On the other hand, "it's the economy stupid," as Bush's father, Pres. George Sr., was so aptly reminded in his campaign.  Americans don't vote for a president for his stellar foreign agenda and achievements.  I, like a lot of middle-class Jews, sometimes forget that we're not white.  I am disheartened by the president's failures to fix the economy, still imprisoning captives in Guantánamo, and holding Pollard in the face of calls for his release even from Justice and CIA officials.  I am disgusted by the first family's penchant for expensive vacations. 

A really great writer, Daniel Eisenbud, writes about the toxic people we all have in our lives.  We let them have too much influence over our actions.  There are the Dream-Killers and Whiners; there is Death by Chocolate, and from the hand of Brutus.  Israel is inundated with Chocolaters: U.N. personnel, European Union leaders, U.K. prime ministers, make us feel wanted, a part of the team; they are our friends, but they turn their backs when the chips are down, talk like we're not in the room, and consistently blame us.

Is Obama a true friend?  His speeches are dream-killers for us.  He whines on, trying to suck the happiness out of our lives, while TIME Magazine writes incredulously how Israelis are happily living our lives.  Perhaps Obama and Clinton are more the bearers of decadent chocolate desserts to make us feel like a million bucks; they appear as friends, but they turn their backs on us.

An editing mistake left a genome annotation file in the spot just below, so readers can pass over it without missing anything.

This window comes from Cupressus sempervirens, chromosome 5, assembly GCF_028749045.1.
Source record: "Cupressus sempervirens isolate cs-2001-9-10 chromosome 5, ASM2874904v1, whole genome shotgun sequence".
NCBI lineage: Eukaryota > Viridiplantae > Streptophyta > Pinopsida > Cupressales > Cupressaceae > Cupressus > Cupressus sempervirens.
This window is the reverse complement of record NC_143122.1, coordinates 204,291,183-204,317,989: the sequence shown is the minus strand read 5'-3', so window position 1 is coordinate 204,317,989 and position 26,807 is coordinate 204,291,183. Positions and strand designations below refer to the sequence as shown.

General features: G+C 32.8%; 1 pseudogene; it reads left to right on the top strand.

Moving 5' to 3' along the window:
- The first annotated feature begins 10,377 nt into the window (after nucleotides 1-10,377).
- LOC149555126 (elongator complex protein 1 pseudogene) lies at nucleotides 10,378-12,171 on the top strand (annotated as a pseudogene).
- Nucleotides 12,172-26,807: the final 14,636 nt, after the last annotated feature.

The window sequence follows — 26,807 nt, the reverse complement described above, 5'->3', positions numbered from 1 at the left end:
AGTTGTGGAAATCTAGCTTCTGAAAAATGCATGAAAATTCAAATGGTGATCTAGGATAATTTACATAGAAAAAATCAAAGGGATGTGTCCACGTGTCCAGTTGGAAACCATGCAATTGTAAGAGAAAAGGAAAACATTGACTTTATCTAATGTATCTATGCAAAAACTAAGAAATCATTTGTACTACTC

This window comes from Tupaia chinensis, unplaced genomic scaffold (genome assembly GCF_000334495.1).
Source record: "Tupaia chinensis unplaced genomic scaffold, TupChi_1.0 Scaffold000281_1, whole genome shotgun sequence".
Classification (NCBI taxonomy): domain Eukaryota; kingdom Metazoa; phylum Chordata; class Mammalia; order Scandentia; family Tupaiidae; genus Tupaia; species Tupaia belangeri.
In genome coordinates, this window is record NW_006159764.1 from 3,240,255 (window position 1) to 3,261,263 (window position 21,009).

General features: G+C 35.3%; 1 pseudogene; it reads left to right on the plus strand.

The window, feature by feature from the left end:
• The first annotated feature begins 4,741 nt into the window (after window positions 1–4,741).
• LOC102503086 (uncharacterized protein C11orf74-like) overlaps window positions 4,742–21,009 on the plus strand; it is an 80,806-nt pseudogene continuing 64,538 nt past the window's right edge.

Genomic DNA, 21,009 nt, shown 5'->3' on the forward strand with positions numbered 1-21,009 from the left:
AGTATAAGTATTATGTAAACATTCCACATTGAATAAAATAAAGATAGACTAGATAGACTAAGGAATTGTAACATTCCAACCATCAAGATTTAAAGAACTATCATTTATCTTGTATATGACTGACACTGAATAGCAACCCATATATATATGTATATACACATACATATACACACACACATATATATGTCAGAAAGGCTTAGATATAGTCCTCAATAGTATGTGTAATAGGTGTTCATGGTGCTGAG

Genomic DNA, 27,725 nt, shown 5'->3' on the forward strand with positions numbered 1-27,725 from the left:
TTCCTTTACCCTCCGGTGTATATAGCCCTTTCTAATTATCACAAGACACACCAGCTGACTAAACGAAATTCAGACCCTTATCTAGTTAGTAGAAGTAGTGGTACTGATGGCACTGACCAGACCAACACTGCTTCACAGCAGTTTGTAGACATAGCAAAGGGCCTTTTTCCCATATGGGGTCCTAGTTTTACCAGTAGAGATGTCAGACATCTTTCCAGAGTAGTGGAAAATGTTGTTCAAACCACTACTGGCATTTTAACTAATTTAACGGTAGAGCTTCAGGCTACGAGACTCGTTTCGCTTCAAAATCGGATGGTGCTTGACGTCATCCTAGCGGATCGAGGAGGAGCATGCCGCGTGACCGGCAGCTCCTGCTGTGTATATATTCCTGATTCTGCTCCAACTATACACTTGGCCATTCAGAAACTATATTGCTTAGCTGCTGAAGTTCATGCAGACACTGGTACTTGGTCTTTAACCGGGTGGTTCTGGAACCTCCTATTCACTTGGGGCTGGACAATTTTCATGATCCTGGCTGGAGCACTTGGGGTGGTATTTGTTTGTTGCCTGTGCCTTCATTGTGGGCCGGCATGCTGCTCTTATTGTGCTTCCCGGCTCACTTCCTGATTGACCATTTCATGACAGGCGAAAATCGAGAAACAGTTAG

Dr. Harold Goldmeier recently sold his business in Chicago and moved to Israel with his wife to teach business management in the Jerusalem College of Technology.  He is a business development advisor to several start-ups, a writer, and a public speaker on social and business matters.

Mitt Romney is to arrive in Israel this weekend, focusing the campaign spotlight not only on Israel policy, but on the American voters who live in Israel.

I get to vote for the next American president as a new oleh, an immigrant to Israel who retains American citizenship.  I am registered to vote in the November election.  That's important, because my living here solidifies my commitments to Israel.  Also, my views of the administration and events change when I watch news reports (in English) on Israeli, Russian, French, Chinese, and Arab TV stations that broadcast here, but not in America.  They have a very different take on stories from how the American press sees things.

There is a decidedly anti-Obama thread weaving through the American Jewish community in Israel.  We are uncomfortable and skeptical about his commitment to Israel.  Some believe that Mr. Obama, if not a Muslim himself, has deep sympathies for the Muslim world.  Elected to a second term, the president will pressure Israel no end to make life-threatening concessions to the Arabs in exchange for aid and protection under the American military umbrella.  This administration is setting records for military aid to Israel, and cooperation with Israel's defense and intelligence services.